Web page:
Rwanda

Belated vindication for free speech, media, in African Commission decision

Two women journalists, released from prison in Rwanda after serving their full jail terms for writing and publishing articles that ‘endangered national security’, have been vindicated by the African Commission for Human and Peoples’ Rights. In its decision officially published last week, the commission found that Rwanda’s laws on defamation and freedom of expression violated the African Charter and should be amended. The two journalists, Agnes Uwimana-Nkusi and Saidati Mukakibibi, were charged in connection with articles published in 2010.

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Lawyers acting for Agnes Uwimana-Nkusi and Saidati Mukakibibi approached the African Commission on Human and Peoples’ Rights in October 2012. Both women were in jail at the time, serving sentences related to stories they had written and published, critical of Rwanda’s government and some of its policies.

Former Rwandan Chief Justice Jean Mutsinzi RIP

Rwanada’s first post-genocide Chief Justice, Jean Mutsinzi, died last week after a short illness. He was 81. Justice Mutsinzi served as Chief Justice in Rwanda between 1995 and 1999, and was later a member of both the Common Market for Eastern and Southern Africa (Comesa) Court of Justice and the African Court on Human and Peoples’ Rights, including a two-year term as president of this court.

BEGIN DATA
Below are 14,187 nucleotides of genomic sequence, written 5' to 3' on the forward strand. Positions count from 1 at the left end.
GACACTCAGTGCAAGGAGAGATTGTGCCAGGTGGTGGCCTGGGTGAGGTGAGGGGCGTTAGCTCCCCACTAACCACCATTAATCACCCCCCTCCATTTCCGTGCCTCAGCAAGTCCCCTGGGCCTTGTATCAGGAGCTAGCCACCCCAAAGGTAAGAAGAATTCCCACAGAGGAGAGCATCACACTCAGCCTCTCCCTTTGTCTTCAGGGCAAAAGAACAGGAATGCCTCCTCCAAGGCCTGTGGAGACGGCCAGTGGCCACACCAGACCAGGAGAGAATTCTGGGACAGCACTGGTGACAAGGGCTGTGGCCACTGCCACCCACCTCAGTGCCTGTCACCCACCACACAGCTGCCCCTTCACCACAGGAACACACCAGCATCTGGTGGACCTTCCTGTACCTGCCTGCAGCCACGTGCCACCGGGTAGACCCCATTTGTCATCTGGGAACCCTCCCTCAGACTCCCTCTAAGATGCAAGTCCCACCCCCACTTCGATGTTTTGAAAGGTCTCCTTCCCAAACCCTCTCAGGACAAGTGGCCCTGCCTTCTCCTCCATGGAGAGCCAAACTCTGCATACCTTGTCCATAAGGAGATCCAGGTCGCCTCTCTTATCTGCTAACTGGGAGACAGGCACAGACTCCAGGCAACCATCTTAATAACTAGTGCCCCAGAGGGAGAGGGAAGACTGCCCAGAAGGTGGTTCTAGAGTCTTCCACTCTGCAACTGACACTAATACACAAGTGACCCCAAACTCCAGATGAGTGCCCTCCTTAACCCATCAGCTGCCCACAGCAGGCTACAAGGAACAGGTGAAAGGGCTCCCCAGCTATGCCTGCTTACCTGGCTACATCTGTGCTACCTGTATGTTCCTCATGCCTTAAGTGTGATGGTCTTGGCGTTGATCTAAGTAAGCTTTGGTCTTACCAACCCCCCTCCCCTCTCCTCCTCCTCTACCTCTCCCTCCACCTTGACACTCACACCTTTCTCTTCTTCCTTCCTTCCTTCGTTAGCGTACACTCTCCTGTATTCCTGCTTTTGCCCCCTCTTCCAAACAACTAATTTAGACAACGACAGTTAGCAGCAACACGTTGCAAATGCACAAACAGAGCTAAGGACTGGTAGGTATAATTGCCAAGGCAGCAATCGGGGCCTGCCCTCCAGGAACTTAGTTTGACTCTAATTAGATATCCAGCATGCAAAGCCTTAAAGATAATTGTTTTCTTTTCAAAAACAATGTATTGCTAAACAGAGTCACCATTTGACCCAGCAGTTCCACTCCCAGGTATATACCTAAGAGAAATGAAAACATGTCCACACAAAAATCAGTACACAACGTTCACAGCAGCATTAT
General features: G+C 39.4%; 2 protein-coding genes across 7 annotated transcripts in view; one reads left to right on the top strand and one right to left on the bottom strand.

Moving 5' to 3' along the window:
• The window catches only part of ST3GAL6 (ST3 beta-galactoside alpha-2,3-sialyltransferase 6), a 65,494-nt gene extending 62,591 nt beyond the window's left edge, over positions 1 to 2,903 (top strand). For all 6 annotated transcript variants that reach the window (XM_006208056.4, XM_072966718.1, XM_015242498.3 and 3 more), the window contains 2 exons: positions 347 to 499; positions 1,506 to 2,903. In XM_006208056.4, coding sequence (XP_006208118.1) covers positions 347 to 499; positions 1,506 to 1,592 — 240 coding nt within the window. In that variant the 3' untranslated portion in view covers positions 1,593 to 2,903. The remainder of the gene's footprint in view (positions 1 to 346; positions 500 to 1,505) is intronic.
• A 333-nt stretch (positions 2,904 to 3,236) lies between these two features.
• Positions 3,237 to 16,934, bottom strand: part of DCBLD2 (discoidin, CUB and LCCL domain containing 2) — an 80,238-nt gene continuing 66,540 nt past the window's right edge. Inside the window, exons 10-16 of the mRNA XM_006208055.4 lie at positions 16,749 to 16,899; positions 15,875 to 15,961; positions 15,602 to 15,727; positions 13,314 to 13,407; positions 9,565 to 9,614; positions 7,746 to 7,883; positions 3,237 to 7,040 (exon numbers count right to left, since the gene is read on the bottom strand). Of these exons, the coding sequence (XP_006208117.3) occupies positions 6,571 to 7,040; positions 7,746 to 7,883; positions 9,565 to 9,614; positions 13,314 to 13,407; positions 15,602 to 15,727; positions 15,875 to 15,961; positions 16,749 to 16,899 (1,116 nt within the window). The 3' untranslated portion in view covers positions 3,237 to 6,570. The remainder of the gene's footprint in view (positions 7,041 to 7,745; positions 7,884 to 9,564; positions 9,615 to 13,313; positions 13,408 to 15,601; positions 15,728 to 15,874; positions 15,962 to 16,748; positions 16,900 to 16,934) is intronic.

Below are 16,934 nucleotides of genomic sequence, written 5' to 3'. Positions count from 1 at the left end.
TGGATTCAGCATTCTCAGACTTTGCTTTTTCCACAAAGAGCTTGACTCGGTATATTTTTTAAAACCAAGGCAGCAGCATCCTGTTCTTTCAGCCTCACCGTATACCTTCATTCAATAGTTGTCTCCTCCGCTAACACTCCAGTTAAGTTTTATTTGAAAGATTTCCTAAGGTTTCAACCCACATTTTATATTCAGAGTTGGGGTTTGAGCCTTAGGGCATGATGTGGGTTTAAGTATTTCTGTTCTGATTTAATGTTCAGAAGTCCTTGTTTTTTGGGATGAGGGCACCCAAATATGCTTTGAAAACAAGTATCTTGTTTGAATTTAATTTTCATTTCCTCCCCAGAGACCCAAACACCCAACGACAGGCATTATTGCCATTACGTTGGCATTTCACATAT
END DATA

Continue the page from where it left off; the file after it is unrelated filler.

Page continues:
The list of Justice Jean Mutsinzi’s legal and other accomplishments takes pages to encompass.

He was elected to the African Court on Human and Peoples’ Rights in 2006 for a renewable six year term, and served as president of that court 2008 – 2010.

He had a Doctorate in Law from the University of Brussels and an impressive number of other legal qualifications. His position on the African Court followed a lengthy term as part of the judiciary of his home country, Rwanda.

Convicted of genocide, former Rwandan cabinet minister loses last attempt to stay out of jail

It has been a busy couple of months for one of the lesser-known – but critically important – courts in Arusha, Tanzania. Arusha houses a number of significant judicial bodies apart from the African Court of Human and Peoples’ Rights. Among these is a United Nations tribunal: the International Residual Mechanism for Criminal Tribunals, Rwanda (IR-MCT).

For those attending hearings of the IR-MCT’s Appeal Chamber in Arusha towards the end of September, each day brought new surprises.

Seven court days, between 16 and 24 September, were focused on the evidence of four witnesses who gave crucial testimony in the trial of Ngirabatwane some years before. It was mainly because of their evidence to the court that he was convicted of both direct and public incitement to genocide, and of instigating and abetting genocide.

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